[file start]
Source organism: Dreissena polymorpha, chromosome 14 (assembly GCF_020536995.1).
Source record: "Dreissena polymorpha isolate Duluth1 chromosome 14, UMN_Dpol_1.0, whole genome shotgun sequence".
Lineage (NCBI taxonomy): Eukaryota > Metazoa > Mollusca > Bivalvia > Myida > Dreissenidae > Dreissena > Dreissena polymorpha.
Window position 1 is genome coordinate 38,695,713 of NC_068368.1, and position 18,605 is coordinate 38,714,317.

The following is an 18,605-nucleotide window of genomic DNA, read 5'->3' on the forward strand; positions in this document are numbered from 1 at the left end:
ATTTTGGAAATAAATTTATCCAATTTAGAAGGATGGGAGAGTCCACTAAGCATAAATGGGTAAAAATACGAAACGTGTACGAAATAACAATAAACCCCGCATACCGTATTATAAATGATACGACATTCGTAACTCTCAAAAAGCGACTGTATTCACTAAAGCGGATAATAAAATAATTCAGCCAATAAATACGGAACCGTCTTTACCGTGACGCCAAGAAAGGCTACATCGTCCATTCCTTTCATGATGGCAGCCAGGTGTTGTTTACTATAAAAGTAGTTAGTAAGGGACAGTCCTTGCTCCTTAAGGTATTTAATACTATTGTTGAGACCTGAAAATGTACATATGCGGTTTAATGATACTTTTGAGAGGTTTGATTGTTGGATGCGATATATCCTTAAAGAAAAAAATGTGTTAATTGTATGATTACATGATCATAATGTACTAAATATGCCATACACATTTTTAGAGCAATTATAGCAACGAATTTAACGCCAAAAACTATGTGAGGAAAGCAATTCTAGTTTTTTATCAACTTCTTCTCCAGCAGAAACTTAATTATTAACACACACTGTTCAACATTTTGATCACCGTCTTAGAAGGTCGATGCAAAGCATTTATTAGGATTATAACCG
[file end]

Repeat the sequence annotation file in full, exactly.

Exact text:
Source organism: Dreissena polymorpha, chromosome 14 (assembly GCF_020536995.1).
Source record: "Dreissena polymorpha isolate Duluth1 chromosome 14, UMN_Dpol_1.0, whole genome shotgun sequence".
Lineage (NCBI taxonomy): Eukaryota > Metazoa > Mollusca > Bivalvia > Myida > Dreissenidae > Dreissena > Dreissena polymorpha.
Window position 1 is genome coordinate 38,695,713 of NC_068368.1, and position 18,605 is coordinate 38,714,317.

The following is an 18,605-nucleotide window of genomic DNA, read 5'->3' on the forward strand; positions in this document are numbered from 1 at the left end:
ATTTTGGAAATAAATTTATCCAATTTAGAAGGATGGGAGAGTCCACTAAGCATAAATGGGTAAAAATACGAAACGTGTACGAAATAACAATAAACCCCGCATACCGTATTATAAATGATACGACATTCGTAACTCTCAAAAAGCGACTGTATTCACTAAAGCGGATAATAAAATAATTCAGCCAATAAATACGGAACCGTCTTTACCGTGACGCCAAGAAAGGCTACATCGTCCATTCCTTTCATGATGGCAGCCAGGTGTTGTTTACTATAAAAGTAGTTAGTAAGGGACAGTCCTTGCTCCTTAAGGTATTTAATACTATTGTTGAGACCTGAAAATGTACATATGCGGTTTAATGATACTTTTGAGAGGTTTGATTGTTGGATGCGATATATCCTTAAAGAAAAAAATGTGTTAATTGTATGATTACATGATCATAATGTACTAAATATGCCATACACATTTTTAGAGCAATTATAGCAACGAATTTAACGCCAAAAACTATGTGAGGAAAGCAATTCTAGTTTTTTATCAACTTCTTCTCCAGCAGAAACTTAATTATTAACACACACTGTTCAACATTTTGATCACCGTCTTAGAAGGTCGATGCAAAGCATTTATTAGGATTATAACCG